Made up of Denmark, Norway, and Sweden (with Finland and Iceland generally included), the Scandinavian region has rich history and culture distinct from the other parts of Europe — and nothing expresses that quite like their cuisine.
Scandinavian food highlights the bounty of the region, and it also features a wide variety of preservation techniques, traditionally used to ensure food lasted throughout the winters. Most of these food have now come to be considered delicacies, especially in America, brought here by immigrants over the past two centuries. But these delicacies can seem alien to those who have only heard of these dishes but never came across them in their own culinary adventures.
Highlighted below are seven beloved dishes perfect for your first steps into exploring this cuisine.
The appetizer known as gravlax is raw salmon that’s cured in salt and sugar for several days, then sliced thin and served chilled. The dish usually comes with a little chopped dill or a sweet mustard sauce. If salmon isn’t your thing, there are several other kinds of salted fish featured in Scandinavian cuisine.
Another preservation technique like dry curing, pickling in vinegar and salt is a very popular way to prepare this oily fish. One of the easier items on this list to find at your local grocery store, pickled herring is usually flavored with dill, onion, or mustard They’re traditionally eaten on New Year’s Eve to help ensure a bountiful year (the silver color of the fish symbolizes coins and good fortune).
Pickled herring is often served on a smorgasbord (Scandinavian buffet) alongside a sharp firm cheese, hardboiled egg, boiled new potatoes, and sour cream. Herring can also be smoked for a more robust flavor.
When the Swedes began making what would become their signature meatballs (at least dating back to the 1700s), it was simply to ensure that leftover meat was used before it spoiled. This means that a lot of different meats were originally used when families made this dish. As a result, there were many different varieties of Swedish meatballs, but usually with some mixture of ground pork, veal, and beef with minced onion and spices.
Today, Scandinavian restaurants (and IKEA) choose their meat mixtures based on flavor and fat content preferences, so every place you go to will still be a little different. Swedish meatballs are usually smaller than your typical American meatball and can be pan-fried or baked in the oven, then accompanied by a white or brown sauce.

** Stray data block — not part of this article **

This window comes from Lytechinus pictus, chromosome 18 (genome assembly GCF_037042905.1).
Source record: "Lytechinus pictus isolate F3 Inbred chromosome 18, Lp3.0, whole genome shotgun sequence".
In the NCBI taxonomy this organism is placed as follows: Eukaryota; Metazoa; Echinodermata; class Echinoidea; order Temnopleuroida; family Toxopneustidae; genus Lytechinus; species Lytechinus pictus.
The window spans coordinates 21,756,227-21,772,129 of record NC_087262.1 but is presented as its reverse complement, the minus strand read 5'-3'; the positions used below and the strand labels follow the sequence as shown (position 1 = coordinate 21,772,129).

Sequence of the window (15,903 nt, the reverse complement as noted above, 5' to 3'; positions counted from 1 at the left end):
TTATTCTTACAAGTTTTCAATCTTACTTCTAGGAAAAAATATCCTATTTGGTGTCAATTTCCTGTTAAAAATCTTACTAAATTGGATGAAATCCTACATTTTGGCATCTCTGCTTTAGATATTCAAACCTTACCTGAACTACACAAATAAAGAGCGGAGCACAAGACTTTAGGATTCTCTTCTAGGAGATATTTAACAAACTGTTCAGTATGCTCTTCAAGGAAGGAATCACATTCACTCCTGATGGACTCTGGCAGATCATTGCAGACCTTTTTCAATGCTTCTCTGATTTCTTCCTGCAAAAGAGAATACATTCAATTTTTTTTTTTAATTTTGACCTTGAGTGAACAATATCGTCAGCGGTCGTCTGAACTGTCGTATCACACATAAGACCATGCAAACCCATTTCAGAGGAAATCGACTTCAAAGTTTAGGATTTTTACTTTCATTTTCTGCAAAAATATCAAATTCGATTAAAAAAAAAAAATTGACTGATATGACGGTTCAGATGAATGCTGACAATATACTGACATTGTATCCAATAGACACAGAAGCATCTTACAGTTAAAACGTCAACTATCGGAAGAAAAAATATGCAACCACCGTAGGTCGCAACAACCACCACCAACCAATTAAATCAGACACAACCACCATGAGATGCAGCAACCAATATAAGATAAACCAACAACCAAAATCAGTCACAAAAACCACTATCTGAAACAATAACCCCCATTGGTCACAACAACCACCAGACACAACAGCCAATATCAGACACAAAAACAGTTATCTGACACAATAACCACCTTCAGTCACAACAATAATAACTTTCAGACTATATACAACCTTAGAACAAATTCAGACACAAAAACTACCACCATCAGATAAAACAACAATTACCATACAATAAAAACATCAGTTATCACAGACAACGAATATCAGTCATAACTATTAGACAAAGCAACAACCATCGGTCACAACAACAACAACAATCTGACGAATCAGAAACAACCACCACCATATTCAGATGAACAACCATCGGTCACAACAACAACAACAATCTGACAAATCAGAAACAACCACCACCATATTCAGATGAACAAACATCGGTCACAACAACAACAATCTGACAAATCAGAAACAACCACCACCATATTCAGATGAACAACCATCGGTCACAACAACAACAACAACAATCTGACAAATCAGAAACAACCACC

Scandinavian cuisine is full of venison recipes – that’s because reindeer, roe deer, elk, and a wide variety of other kinds of deer are indigenous to the region. Like other kinds of game, venison tends to be a tougher meat than beef, which is why slow cooking methods are often used to break down that muscle for a succulent and tender result. One of the more popular Scandinavian venison dishes is a hunter’s stew, a traditional hearty soup that usually includes big, savory dumplings.
These fried pancake balls (yes, you read that right!) are light and fluffy on the inside, similar to a popover. Aebleskiver can be a challenge for Americans to find all year round, since this Danish pastry is traditionally a Christmas treat. But have no fear, Californians: Slovang Restaurant in Slovang, CA, offers them 365 days a year, topping their aebleskiver with powdered sugar and a raspberry jam. If you like your pancake a little… flatter, another Scandinavian variation on pancakes is the pannekaker, which is similar to a crepe, but a little eggier.
Pronounced “smurh-broht,” this versatile open-faced sandwich always starts with buttered sourdough rye bread and, from there, is fully customizable to your taste. While there are certainly popular flavor profiles for smørrebrød, common toppings you can choose from include meat spreads, cheeses, pickled herring, smoked salmon, cold cuts, roast beef, pickles, horseradish, sliced red onion, dill, and much more.
Unlike their American counterpart, these Swedish cinnamon rolls have a more distinct spice flavor (cardamom along with cinnamon) and less sugar, which means they’re not so sticky and messy. And you can gobble a whole one up without worrying about a sugar bomb in your stomach. Kanebullar are usually topped with a little sprinkle of sliced almonds or pearl sugar.
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